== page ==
What does Google know about the places I’ve visited recently? Where should I go if I have forgotten the administrator password for Google Apps? What are my interests as determined by Google? Where can I get a list of ads that I’ve ever clicked on Google?
Personally, I love that Google is so creative with my private data. I am fully aware that in order to use Google’s many great “free” services, But even if you’re like me and you’re happy with this model, it’s still very important to be fully aware of what Google collects and how you can control it.
Here are some of the most important links compiled by Digital Inspiration that every Google user should know about. They are hidden somewhere deep inside your Google Account dashboard and they may reveal interesting details about you that are otherwise known to Google.
1. Google stores a list of usernames and passwords that you have typed in Google Chrome or Android for logging into various websites. They’ve a website too where you can view all these passwords.
2. Google creates a profile of yourself based on the sites you visit, your Google+ account and other signals. They try to guess your age, gender and interests and then use this data to serve you more relevant ads. Use this URL to know how Google sees you on the web.
3. Google lets you export all your data out of the Google ecosystem. You can download your Google Photos, contacts, Gmail messages and even your YouTube videos. Head over the the Takeout page to grab the download links.
4. Your Android device may be reporting your recent location data and velocity (are you moving and if yes, how fast are you moving) back to Google servers. Head over to the Google Maps website to see your entire location history and you also have the option to export this data as KML files that can be viewed inside Google Earth or even Google Drive.
5. Create a new Google Account using your existing email address. The regular sign-up process uses your @gmail.com address as your Google account username but with this special URL, you can use any other email address as your username.
6. Google and YouTube record every search term that you’ve ever typed or spoken into their search boxes. They even keep a log of every Google ad that you have clicked on various websites, every YouTube video you’ve watched and, if you are a Google Now user, you can also see a log of all your audio search queries. OK Google.
7. You need to login to your Gmail account at least once every 9 months else Google may terminate your account according to their program policies. This can be an issue if you have multiple Gmail accounts so as a workaround, you can setup your main Gmail account as the trusted contact for your secondary accounts. Thus Google will keep sending you reminders every few months to login to your other accounts.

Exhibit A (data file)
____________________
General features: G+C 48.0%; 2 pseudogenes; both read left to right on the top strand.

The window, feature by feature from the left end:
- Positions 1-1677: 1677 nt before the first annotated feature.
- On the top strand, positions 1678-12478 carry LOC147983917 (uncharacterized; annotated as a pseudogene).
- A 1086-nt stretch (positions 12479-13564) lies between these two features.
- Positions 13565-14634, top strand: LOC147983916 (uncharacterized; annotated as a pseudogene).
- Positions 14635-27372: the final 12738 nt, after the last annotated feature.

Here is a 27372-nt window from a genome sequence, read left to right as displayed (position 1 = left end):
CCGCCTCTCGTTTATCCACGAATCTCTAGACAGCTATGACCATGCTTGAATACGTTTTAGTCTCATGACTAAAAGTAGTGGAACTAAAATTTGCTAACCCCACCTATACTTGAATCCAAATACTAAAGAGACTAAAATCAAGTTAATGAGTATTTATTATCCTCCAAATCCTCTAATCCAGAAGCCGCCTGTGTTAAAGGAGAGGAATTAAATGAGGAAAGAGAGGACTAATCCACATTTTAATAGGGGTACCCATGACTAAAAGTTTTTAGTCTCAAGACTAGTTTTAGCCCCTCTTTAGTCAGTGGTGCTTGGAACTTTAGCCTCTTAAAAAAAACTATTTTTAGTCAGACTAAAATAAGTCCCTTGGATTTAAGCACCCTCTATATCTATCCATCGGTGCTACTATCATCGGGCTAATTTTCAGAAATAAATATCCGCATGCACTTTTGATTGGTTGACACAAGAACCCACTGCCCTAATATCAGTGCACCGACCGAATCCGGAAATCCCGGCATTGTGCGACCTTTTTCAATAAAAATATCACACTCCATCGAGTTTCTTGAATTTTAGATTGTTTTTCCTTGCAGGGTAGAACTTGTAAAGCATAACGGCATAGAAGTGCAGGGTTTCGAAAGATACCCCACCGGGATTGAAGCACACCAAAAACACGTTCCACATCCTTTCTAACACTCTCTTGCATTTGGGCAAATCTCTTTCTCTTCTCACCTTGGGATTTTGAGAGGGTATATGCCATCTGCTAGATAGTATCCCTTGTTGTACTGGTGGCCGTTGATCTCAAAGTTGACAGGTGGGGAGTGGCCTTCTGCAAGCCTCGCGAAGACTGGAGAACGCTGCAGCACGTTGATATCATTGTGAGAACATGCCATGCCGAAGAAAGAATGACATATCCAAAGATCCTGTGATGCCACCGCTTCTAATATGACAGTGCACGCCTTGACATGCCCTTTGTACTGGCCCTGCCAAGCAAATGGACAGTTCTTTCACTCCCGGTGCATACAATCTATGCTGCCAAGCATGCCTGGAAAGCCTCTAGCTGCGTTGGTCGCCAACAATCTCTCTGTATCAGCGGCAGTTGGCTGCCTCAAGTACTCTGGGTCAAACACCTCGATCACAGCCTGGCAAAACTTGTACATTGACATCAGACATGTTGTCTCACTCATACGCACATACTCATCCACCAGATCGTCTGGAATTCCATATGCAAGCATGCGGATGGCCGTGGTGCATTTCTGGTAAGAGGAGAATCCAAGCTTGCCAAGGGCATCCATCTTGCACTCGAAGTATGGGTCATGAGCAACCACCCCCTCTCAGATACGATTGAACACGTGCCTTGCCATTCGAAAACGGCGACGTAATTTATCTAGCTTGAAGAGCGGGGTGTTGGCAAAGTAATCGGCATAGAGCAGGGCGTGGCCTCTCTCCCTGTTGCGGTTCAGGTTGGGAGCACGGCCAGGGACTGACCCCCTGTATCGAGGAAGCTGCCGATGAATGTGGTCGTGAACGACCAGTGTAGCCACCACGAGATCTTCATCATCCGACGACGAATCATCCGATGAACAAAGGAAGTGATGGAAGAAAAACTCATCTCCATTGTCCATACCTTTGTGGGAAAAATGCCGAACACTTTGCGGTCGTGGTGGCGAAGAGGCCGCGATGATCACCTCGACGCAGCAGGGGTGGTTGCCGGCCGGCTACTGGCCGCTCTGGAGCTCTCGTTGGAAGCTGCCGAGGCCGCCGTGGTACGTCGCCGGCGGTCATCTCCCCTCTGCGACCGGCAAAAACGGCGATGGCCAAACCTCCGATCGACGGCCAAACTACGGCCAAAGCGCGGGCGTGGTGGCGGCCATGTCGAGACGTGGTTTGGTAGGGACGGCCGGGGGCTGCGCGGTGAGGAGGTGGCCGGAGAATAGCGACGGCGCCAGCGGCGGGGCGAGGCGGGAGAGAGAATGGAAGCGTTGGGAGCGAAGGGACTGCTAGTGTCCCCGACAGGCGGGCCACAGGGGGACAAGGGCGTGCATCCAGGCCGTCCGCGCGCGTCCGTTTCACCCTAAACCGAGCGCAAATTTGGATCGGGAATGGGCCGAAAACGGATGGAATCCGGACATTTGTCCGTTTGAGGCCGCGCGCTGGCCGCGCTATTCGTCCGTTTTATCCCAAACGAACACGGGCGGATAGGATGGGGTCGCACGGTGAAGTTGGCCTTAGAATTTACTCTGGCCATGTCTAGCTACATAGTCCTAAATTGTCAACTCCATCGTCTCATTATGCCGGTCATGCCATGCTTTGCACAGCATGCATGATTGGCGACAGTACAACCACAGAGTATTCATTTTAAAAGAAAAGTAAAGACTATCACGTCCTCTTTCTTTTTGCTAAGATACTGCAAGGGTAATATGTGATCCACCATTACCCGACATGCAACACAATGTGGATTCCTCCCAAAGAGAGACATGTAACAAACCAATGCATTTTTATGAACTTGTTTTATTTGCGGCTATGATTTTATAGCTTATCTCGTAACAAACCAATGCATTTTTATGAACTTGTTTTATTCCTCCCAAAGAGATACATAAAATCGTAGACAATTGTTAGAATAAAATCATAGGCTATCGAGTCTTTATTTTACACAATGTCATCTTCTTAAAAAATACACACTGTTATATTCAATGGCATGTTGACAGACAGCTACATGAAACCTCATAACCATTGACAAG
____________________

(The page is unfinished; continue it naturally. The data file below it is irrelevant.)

8. Worried that someone else is using your Google account. Open the activity report to see a log of every device that has recently been used to log into your Google account. You also get to know the I.P. Address and their approximate geographic location. Unfortunately, you can’t remotely log out of a Google session.
9. If you ever find your content appearing on another website that is using one or more Google products – say Blogger, AdSense, Google+ or YouTube – you can raise a DMCA complaint with Google against that site to get that content removed. This wizard can also be used to remove websites from Google search results that are scraping your content.
10. This is a complete list of web apps, browser extensions, Google Scripts and mobile apps that have any read or write access to your Google data. If the permission level says “access to basic account info”, it basically means that you have used your Google account to sign-in to that app.
Bonus: For Google Apps Administrators
This is important but undocumented URL for Google Apps users. If your Google Account ever gets hacked, use this secret link to reset your admin password. You’ll be asked to verify your domain name by creating a CNAME record in your DNS.
[*] Replace domain.com in the above URL with your own web domain name.